- “The disability community has a longstanding distrust of the medical system, yet we have to navigate it every day, especially Black, Indigenous, and people of color whose pain is not taken seriously, is not believed, and historically have experienced resource and healthcare deprivation. It is well documented that Black people in the United States experience more illness, worse health care outcomes, and premature death, compared to white people. Doctors take an oath to treat all patients equally, yet we know this is not the case. This is why there has to be checks and balances on hospitals and nursing homes.”
- “I think about crip ancestorship often. It is tied to crip eldership for me, a related but different topic. So many disabled people live short lives, largely because of social determinants of health like lack of healthcare, housing, clean air and water, or having basic needs met. Other times the short lives are merely one truth of our bodyminds, like the neuromuscular conditions Harriet, Laura and I have. I do not know a lot about spirituality or what happens when we die, but my crip queer Korean life makes me believe that our earthly bodyminds is but a fraction, and not considering our ancestors is electing only to see a glimpse of who we are. People sometimes assume ancestorship is reserved for those of biological relation, but a queered or cripped understanding of ancestorship holds that, such as in flesh, our deepest relationships are with people we choose to be connected to and honor day after day.”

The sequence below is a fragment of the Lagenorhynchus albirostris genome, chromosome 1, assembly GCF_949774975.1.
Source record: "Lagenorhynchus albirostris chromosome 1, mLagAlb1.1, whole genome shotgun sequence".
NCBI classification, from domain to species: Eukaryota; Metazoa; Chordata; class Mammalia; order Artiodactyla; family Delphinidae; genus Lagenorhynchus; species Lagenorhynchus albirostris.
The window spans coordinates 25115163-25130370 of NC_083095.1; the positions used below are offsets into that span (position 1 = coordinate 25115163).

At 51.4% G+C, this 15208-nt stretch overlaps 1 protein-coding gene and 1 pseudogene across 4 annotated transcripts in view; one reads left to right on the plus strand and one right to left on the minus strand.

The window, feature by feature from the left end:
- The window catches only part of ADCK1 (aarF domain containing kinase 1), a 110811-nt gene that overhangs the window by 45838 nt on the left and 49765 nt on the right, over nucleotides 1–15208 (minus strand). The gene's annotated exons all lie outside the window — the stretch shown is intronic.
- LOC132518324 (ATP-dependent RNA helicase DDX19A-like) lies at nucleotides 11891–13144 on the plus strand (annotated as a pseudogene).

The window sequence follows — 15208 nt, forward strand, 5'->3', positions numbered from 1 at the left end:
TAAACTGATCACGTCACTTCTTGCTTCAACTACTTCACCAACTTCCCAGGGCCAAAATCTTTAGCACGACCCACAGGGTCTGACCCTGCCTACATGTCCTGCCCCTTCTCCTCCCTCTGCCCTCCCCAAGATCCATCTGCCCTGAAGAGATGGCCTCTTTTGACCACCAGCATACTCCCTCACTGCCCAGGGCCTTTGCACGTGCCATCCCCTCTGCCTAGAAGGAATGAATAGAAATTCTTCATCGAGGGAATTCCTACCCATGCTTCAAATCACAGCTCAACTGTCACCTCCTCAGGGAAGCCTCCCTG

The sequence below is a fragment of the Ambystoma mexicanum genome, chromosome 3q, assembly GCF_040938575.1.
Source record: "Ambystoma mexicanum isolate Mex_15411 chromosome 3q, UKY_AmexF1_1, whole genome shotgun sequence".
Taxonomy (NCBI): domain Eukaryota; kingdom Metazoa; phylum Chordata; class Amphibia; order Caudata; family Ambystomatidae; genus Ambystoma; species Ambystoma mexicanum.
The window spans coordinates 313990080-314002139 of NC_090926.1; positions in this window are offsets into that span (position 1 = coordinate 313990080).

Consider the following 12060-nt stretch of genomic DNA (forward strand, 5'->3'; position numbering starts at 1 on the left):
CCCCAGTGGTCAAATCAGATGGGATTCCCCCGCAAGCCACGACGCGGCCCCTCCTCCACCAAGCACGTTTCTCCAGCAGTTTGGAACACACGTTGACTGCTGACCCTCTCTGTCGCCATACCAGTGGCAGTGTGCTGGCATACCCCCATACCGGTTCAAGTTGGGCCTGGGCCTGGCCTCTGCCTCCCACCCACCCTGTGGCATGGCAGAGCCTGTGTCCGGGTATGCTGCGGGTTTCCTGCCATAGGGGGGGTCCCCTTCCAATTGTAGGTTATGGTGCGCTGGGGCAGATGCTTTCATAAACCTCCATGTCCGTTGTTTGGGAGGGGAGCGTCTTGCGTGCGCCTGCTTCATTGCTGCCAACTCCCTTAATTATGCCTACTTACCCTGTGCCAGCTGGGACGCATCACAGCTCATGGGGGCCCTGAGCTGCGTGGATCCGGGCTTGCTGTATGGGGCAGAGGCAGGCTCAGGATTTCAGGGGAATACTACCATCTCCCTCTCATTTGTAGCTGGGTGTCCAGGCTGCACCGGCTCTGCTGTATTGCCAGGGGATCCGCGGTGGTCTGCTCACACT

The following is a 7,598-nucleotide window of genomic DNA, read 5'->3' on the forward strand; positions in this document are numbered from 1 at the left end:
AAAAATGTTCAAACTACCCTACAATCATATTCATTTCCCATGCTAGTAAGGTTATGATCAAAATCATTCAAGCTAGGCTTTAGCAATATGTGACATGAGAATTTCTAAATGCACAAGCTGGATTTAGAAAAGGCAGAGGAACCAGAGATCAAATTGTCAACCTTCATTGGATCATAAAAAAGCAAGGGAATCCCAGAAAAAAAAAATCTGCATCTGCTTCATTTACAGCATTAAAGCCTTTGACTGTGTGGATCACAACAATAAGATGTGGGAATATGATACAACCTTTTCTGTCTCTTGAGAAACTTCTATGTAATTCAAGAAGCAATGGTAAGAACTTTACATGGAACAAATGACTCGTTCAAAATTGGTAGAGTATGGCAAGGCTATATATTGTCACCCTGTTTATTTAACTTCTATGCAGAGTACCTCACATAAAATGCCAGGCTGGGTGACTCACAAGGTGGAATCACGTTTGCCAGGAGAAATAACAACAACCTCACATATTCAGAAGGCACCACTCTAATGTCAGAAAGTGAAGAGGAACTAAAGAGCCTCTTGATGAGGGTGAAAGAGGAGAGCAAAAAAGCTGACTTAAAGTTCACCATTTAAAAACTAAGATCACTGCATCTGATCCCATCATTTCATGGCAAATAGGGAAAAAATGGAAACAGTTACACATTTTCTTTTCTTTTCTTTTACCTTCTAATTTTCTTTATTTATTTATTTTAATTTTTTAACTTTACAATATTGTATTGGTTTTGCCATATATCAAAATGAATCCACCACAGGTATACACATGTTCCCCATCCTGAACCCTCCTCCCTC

- “There is no reason for us to feel shame for who we are. We were born into this world exactly as we are. We are who we were meant to be. That doesn’t mean we can’t grow and change and be better. Grow. Change. Be better. But also know you are a beautiful human being who deserves love and tenderness and care as you are. You do. We do. We deserve to have our boundaries listened to. We deserve respect. We deserve dignity. We deserve to have our humanity seen. We deserve an opportunity to contribute to society. We deserve the ability to make mistakes…..
We are not the only ones who deserve all of these things. Every living being on this planet does. Your experiences of ableism and with disability can give you a greater ability to understand the pain of the world if you let it. As so many people have demonstrated, when you are a free person, you have an obligation to help other people get free. It’s our responsibility to make this world more just and loving, to fight for people to have all the things they deserve as people have fought for us. We get much further in all our endeavors when we lift up our people as we work. This is very different than the message mainstream society tells us to focus on our own immediate needs. This is very different from the message we hear that disabled people have nothing to offer.”
Rest in power, Stacey.
We continue to remember you.
I hope we continue to honor you and your legacy- in the lives we live, the communities we build, and the justice that we seek.